Use of the pacesetting leadership style is great in the company's entrepreneurial phase of growth and development. Even if the people you have to work with don't necessarily fit the mold as described above, this phase in a company's life cycle is so dynamic that the leader must set the pace. This is an instance where a highly competent leader is critically important to the team. A practical application of pacesetting can usually be found in tech startups where the founder is very technically competent in the product or service they are trying to turn into a business.
Frequent use of the pacesetting leadership style is often found in sales environments. Sales, regardless of the company, team or product, is a high pressure, results driven position. The leadership style that best fits this environment might not always be pacesetting but as it is the most natural fit, you often see it employed regularly. It can be great for getting desired results in a very short amount of time.
Drawbacks to pacesetting
While this style has many uses, like anything else, it has drawbacks as well. Of all the leadership styles, pacesetting is actually the second most harmful to a work environment behind only the coercive style. Use of this style often comes with burnout, tension and high stress.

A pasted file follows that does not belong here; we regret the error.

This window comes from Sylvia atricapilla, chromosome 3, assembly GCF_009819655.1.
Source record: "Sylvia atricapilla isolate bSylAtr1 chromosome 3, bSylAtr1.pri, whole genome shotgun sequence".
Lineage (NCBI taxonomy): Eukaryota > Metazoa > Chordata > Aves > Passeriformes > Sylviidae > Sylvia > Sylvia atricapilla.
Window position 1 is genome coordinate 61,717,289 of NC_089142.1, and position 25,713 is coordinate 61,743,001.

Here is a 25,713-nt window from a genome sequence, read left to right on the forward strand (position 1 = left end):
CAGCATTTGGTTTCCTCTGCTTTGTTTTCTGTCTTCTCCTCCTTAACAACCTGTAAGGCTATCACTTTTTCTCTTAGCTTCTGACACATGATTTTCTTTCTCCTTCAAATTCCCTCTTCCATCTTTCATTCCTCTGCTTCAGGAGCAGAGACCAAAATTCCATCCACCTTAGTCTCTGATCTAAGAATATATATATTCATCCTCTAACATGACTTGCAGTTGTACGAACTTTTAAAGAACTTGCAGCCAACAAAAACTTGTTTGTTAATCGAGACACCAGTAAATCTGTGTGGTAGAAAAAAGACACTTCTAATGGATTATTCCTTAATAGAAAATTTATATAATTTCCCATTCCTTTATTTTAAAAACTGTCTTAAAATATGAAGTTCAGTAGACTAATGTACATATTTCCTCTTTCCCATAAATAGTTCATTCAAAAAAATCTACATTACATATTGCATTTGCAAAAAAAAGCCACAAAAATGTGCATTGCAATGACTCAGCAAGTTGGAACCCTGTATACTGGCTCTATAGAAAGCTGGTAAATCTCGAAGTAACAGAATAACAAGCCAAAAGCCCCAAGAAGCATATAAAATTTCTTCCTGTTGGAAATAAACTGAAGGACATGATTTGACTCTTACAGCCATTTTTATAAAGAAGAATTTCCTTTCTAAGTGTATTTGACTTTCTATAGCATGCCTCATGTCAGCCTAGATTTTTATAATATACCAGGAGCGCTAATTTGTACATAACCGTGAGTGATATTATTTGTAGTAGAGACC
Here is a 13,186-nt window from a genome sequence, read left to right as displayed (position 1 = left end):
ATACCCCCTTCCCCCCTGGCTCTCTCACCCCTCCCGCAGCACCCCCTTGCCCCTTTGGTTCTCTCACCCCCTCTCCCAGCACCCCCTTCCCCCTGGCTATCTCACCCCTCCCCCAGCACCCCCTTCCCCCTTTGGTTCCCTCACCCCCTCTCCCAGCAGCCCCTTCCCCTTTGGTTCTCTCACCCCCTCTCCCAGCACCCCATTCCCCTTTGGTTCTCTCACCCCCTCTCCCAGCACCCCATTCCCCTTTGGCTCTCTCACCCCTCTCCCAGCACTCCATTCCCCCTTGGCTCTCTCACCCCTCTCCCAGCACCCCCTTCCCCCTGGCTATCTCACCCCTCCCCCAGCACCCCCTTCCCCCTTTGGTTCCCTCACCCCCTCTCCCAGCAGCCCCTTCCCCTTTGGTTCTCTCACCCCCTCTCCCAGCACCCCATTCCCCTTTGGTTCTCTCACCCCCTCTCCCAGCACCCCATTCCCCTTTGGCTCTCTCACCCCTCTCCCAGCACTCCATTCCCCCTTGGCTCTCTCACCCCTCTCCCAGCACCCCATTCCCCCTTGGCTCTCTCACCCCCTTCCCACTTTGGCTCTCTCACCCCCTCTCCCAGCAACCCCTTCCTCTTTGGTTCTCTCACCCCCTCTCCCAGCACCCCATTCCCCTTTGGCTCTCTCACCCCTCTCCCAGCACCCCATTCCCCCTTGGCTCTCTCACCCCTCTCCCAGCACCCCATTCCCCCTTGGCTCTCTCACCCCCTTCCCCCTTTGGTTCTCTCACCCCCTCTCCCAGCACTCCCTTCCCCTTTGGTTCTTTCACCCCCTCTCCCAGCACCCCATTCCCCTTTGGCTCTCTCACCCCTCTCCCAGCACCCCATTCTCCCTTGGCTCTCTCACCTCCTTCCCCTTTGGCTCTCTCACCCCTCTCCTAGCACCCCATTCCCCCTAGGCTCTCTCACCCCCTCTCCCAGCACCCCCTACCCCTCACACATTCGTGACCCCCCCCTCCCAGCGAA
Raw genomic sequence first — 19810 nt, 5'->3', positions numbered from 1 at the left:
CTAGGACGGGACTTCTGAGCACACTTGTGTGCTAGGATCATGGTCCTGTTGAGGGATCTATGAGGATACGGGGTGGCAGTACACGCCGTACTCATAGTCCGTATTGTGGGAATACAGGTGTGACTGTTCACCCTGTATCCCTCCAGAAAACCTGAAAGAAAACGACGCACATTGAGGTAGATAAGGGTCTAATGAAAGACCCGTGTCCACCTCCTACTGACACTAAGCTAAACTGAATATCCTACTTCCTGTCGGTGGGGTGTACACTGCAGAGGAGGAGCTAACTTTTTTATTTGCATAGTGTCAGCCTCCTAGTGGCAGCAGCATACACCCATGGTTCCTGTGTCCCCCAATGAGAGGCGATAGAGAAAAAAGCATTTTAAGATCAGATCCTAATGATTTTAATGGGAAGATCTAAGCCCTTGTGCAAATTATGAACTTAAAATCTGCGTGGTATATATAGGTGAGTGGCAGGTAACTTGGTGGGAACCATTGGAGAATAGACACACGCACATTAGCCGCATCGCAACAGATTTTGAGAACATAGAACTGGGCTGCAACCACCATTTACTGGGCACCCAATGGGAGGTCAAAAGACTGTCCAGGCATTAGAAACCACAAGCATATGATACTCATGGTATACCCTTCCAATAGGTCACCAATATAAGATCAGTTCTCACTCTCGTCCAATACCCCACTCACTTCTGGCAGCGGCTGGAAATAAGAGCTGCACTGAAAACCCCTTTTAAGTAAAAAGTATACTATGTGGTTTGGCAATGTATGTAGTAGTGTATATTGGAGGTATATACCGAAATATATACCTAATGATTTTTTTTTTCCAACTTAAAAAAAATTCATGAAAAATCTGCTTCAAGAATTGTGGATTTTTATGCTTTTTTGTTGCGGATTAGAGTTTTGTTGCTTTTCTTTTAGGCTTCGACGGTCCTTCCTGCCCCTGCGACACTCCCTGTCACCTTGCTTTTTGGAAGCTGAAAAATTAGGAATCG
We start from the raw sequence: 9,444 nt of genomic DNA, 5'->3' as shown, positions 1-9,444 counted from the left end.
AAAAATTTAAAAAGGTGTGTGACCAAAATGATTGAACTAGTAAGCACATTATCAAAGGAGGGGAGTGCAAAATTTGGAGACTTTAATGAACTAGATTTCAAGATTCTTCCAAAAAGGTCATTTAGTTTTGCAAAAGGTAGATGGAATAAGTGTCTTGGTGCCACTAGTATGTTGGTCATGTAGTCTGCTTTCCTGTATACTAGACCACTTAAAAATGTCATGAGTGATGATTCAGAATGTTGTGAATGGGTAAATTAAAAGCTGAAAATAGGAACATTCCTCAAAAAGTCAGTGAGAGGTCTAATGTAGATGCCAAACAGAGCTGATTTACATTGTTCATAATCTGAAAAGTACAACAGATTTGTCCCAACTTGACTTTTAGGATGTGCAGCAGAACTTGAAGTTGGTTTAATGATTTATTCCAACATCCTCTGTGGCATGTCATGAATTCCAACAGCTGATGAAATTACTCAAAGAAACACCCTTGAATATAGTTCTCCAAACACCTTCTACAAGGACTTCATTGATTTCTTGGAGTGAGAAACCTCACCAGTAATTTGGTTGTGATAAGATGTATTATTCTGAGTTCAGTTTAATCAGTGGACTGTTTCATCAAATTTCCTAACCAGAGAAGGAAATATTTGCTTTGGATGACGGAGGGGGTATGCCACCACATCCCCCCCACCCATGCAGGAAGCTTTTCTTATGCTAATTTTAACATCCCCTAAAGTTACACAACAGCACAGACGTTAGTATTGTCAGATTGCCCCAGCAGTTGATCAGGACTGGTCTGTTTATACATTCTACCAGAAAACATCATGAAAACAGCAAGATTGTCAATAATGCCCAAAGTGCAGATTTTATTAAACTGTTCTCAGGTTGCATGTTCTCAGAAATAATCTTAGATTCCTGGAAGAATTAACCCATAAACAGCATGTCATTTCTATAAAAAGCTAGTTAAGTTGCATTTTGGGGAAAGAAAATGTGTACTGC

Unless your workforce is used to and comfortable with high stress and high stakes, employees are often overwhelmed by the shear pace. This can have a devastating impact on team or company morale. No where near as much as the directive leadership style but pacesetting can come close if used improperly.
To summarize, leaders must be extremely judicious when discerning the need to use pacesetting. While it may be tempting to ramp up the pressure to achieve a needed result in time, remember the human element involved. Great leaders know their people and when they can push them and when they cannot.
Real world examples of pacesetting leadership
You will find the pacesetting leadership style in certain industries more commonly than others. Notably this style is best suited for the fast paced environments of the real estate, insurance and information technology industries. Their sales departments in particular will be full too bursting with leaders executing this style of leadership frequently.